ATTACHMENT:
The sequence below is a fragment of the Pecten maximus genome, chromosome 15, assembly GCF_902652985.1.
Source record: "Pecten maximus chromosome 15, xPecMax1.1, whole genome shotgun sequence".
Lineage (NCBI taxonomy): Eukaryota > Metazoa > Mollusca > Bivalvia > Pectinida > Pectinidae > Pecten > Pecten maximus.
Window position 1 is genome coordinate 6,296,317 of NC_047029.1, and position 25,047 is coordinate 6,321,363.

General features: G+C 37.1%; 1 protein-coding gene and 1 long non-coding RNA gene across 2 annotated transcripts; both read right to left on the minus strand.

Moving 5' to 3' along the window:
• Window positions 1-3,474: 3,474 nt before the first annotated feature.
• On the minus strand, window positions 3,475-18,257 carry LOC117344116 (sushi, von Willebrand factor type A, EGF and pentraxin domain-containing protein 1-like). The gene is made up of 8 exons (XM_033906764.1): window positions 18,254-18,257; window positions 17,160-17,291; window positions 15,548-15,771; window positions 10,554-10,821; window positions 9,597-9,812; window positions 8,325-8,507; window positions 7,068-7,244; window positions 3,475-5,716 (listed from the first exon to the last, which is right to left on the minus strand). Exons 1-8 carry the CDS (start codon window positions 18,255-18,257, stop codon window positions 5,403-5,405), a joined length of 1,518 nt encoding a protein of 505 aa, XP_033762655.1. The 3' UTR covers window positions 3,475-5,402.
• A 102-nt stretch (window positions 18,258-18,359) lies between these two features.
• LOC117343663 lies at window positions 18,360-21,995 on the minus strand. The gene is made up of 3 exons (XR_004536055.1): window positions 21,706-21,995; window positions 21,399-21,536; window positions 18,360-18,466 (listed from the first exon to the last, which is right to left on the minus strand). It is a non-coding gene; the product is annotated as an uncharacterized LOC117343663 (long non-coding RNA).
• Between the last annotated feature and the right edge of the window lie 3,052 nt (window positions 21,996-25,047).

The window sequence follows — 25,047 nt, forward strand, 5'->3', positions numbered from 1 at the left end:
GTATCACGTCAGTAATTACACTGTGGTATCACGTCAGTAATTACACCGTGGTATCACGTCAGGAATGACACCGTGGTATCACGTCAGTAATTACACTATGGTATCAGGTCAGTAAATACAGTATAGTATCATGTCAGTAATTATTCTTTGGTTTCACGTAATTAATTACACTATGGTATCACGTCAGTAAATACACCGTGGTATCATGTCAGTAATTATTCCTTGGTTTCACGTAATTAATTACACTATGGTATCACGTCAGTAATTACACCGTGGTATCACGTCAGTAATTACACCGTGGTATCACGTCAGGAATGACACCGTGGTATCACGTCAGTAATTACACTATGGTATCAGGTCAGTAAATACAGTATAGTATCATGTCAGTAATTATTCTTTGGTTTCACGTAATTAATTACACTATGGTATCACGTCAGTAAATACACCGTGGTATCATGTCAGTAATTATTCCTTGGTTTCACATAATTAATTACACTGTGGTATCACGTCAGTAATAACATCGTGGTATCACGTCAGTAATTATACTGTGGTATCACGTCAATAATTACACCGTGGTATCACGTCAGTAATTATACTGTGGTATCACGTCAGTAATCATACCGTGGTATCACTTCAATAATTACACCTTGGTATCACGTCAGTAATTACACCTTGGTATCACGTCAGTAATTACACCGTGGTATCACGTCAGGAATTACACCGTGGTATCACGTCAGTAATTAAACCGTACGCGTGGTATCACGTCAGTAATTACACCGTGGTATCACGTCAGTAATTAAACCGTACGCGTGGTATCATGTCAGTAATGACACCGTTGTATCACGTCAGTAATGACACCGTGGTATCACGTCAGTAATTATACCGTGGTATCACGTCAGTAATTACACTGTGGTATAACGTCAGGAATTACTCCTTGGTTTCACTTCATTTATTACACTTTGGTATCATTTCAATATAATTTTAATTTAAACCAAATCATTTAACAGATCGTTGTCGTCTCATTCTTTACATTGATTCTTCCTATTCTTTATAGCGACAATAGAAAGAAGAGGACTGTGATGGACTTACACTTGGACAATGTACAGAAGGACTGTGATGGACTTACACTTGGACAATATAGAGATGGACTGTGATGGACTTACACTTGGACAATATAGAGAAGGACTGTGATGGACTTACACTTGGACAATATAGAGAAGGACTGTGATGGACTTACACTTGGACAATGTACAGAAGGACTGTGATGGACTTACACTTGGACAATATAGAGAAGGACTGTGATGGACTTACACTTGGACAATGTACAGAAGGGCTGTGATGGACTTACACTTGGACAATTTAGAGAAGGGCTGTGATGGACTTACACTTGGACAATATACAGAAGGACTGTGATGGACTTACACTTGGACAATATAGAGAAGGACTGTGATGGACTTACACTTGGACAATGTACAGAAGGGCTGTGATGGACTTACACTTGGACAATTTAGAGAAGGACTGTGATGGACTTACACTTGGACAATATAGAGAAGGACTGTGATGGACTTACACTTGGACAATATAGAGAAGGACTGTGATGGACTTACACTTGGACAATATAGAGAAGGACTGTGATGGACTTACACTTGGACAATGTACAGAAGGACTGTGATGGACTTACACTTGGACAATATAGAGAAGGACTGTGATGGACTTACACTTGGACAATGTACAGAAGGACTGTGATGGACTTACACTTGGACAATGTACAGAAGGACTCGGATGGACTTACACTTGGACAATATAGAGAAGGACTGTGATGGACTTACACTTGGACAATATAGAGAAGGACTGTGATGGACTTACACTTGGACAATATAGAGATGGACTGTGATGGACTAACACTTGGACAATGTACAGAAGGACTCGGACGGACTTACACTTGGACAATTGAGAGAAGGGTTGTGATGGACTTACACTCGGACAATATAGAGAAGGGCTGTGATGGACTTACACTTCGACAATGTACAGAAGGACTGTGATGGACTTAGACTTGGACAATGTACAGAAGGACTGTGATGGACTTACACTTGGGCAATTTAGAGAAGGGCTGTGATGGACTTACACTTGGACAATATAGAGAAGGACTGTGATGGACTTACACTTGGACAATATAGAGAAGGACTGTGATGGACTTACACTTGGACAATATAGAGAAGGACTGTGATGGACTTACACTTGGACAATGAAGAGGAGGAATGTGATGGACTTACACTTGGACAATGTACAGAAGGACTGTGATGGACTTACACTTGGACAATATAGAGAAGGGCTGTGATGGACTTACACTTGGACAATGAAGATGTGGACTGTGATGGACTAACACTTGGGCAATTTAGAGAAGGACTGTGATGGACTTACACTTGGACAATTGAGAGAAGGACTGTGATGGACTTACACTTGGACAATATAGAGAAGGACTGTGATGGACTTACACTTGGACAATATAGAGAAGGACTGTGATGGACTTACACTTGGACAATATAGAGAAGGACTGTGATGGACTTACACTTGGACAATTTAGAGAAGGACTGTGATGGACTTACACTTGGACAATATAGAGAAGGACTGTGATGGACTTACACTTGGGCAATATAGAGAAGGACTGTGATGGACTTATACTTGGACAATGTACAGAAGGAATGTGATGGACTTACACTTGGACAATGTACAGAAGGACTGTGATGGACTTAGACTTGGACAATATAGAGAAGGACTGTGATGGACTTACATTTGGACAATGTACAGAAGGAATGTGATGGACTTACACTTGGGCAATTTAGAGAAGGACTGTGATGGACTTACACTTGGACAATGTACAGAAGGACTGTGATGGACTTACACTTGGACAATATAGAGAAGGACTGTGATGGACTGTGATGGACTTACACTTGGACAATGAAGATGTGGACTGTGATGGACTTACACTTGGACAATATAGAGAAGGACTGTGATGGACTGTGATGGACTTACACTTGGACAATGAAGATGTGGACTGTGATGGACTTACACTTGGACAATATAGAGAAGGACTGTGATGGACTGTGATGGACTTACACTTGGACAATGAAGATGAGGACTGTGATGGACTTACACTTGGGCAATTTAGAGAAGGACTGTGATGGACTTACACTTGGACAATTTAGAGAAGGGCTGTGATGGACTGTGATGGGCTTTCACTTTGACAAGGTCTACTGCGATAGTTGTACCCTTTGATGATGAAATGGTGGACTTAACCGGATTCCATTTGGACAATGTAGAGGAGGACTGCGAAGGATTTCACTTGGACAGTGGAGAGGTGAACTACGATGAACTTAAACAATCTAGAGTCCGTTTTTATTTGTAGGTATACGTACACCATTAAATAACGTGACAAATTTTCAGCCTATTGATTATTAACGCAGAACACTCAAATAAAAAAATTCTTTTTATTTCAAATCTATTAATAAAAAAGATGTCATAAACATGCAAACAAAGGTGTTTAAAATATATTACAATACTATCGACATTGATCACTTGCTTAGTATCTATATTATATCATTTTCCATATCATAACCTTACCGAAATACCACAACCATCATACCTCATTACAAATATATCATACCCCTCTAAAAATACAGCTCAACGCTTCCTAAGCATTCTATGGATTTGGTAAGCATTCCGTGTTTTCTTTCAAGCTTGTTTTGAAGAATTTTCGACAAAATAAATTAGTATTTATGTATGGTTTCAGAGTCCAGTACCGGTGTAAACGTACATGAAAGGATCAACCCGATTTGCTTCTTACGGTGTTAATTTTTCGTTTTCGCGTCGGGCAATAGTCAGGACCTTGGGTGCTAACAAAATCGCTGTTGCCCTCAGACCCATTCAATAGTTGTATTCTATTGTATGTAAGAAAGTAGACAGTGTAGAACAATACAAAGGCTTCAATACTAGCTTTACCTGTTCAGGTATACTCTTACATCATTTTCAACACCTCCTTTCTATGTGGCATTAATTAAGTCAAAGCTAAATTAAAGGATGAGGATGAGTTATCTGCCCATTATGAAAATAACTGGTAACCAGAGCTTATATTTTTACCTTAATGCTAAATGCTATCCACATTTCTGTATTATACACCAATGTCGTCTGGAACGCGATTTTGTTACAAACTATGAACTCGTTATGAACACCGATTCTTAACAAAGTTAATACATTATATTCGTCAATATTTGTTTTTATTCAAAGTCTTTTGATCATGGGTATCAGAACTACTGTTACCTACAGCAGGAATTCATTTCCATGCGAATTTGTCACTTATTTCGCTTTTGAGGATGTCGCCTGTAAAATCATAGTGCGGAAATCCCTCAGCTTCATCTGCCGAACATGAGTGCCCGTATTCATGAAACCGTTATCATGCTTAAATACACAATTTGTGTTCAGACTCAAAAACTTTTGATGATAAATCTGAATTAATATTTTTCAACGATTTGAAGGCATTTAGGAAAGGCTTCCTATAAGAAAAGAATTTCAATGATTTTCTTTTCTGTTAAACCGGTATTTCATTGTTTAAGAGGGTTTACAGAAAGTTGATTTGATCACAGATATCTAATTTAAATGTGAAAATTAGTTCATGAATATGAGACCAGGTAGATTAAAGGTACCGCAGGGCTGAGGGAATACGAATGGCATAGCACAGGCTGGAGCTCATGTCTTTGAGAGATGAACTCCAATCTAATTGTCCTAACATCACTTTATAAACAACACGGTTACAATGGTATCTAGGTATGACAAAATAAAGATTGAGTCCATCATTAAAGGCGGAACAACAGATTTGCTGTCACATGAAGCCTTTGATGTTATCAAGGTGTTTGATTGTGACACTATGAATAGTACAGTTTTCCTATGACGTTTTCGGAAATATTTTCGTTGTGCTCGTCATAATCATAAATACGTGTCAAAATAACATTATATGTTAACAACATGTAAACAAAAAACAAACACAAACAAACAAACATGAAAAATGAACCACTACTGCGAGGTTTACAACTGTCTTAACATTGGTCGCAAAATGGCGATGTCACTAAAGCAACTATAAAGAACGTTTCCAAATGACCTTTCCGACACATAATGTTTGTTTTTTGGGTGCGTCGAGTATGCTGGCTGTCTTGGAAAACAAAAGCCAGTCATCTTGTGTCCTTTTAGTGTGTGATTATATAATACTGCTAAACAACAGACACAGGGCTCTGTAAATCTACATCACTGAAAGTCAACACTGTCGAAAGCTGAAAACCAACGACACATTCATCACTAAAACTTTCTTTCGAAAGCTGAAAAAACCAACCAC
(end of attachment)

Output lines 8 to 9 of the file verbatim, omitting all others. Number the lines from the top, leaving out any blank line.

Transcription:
• On the minus strand, window positions 3,475-18,257 carry LOC117344116 (sushi, von Willebrand factor type A, EGF and pentraxin domain-containing protein 1-like). The gene is made up of 8 exons (XM_033906764.1): window positions 18,254-18,257; window positions 17,160-17,291; window positions 15,548-15,771; window positions 10,554-10,821; window positions 9,597-9,812; window positions 8,325-8,507; window positions 7,068-7,244; window positions 3,475-5,716 (listed from the first exon to the last, which is right to left on the minus strand). Exons 1-8 carry the CDS (start codon window positions 18,255-18,257, stop codon window positions 5,403-5,405), a joined length of 1,518 nt encoding a protein of 505 aa, XP_033762655.1. The 3' UTR covers window positions 3,475-5,402.
• A 102-nt stretch (window positions 18,258-18,359) lies between these two features.